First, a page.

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So I'm trying to get a little more proficient with Python, and decided that making a maze would be a fun thing to know how to do. I found this page that goes over a bit of how to do it.

   create a CellStack (LIFO) to hold a list of cell locations  
   set TotalCells = number of cells in grid  
   choose a cell at random and call it CurrentCell  
   set VisitedCells = 1  

    while VisitedCells < TotalCells 
        find all neighbors of CurrentCell with all walls intact   
        if one or more found 
            choose one at random  
            knock down the wall between it and CurrentCell  
            push CurrentCell location on the CellStack  
            make the new cell CurrentCell  
            add 1 to VisitedCells
            pop the most recent cell entry off the CellStack  
            make it CurrentCell

Now, I've got the following code, although it isn't much past the obvious stuff in the pseudocode.

class Cell:
    top_wall = 0
    bottom_wall = 0
    left_wall = 0
    right_wall = 0
    def knock_down(self,wall):
        if wall is 'top_wall' and self.top_wall is 0:
            self.top_wall = 1
        if wall is 'bottom_wall' and self.bottom_wall is 0:
            self.bottom_wall = 1
        if wall is 'left_wall' and self.left_wall is 0:
            self.left_wall = 1
        if wall is 'right_wall' and self.right_wall is 0:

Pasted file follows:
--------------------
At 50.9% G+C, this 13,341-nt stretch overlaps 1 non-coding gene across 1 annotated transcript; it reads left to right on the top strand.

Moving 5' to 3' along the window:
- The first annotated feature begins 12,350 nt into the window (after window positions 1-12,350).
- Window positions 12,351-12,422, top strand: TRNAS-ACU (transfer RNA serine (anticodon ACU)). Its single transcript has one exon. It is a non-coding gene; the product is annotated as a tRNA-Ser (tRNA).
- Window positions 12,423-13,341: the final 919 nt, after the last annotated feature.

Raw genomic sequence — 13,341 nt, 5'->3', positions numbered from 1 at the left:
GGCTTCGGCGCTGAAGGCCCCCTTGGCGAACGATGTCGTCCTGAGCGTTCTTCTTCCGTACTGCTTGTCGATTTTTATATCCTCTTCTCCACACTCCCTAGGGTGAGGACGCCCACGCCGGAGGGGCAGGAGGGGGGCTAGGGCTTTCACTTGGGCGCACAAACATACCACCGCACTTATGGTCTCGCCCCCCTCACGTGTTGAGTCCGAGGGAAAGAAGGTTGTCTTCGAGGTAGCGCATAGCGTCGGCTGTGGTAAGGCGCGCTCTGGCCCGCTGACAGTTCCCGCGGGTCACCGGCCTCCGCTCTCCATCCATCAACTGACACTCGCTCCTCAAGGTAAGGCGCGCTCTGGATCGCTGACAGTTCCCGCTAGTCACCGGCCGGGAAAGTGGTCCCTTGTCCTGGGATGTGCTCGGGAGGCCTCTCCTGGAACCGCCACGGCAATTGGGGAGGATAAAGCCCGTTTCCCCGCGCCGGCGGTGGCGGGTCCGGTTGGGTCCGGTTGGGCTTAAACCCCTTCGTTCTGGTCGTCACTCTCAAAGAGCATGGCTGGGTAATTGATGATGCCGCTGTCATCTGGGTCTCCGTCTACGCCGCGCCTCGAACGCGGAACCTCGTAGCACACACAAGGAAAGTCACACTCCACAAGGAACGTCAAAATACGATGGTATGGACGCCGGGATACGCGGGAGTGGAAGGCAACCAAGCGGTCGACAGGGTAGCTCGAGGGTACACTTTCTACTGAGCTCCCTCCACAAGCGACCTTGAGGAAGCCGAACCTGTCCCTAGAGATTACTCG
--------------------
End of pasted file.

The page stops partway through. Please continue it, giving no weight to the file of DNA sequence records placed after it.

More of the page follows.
self.right_wall = 1
            return 'Error: Wall Already Gone'

maze = [10][10]
CellStack = []          # LIFO stack to hold list of cell locations
TotalCells = 100        # Number of cells in grid
VisitedCells = 0        # Cells that have been visited
CurrentCell = 0         # The current cell

while VisitedCells < TotalCells:

I'm not sure that the class is the best way to do the cells, but I haven't thought of another way to do it yet. However, I've run into a bit of a problem for checking for the neighbors of a cell. The find all neighbors of CurrentCell with all walls intact is throwing me for a bit of a loop.

How can you check whether cells are neighbors?

share|improve this question
up vote 1 down vote accepted

You can give each cell a position, stored as two integers. Then, two cells are neighbors if those integers are neighbors.

def isCellNeighbor(c1, c2):
   if abs(c1.x - c2.x) == 1: return True
   if abs(c1.y - c2.y) == 1: return True
   return False

The above considers two cells as being neighbors if at least a corner of each one touches the other. You can tweak it to suit your needs.

PS: have a look at the amazing collection of maze algorithms

share|improve this answer
I said that this happens in the answer :) – Mihai Maruseac Jul 7 '12 at 20:13
Sorry, I should probably learn to read :) – senderle Jul 7 '12 at 20:19

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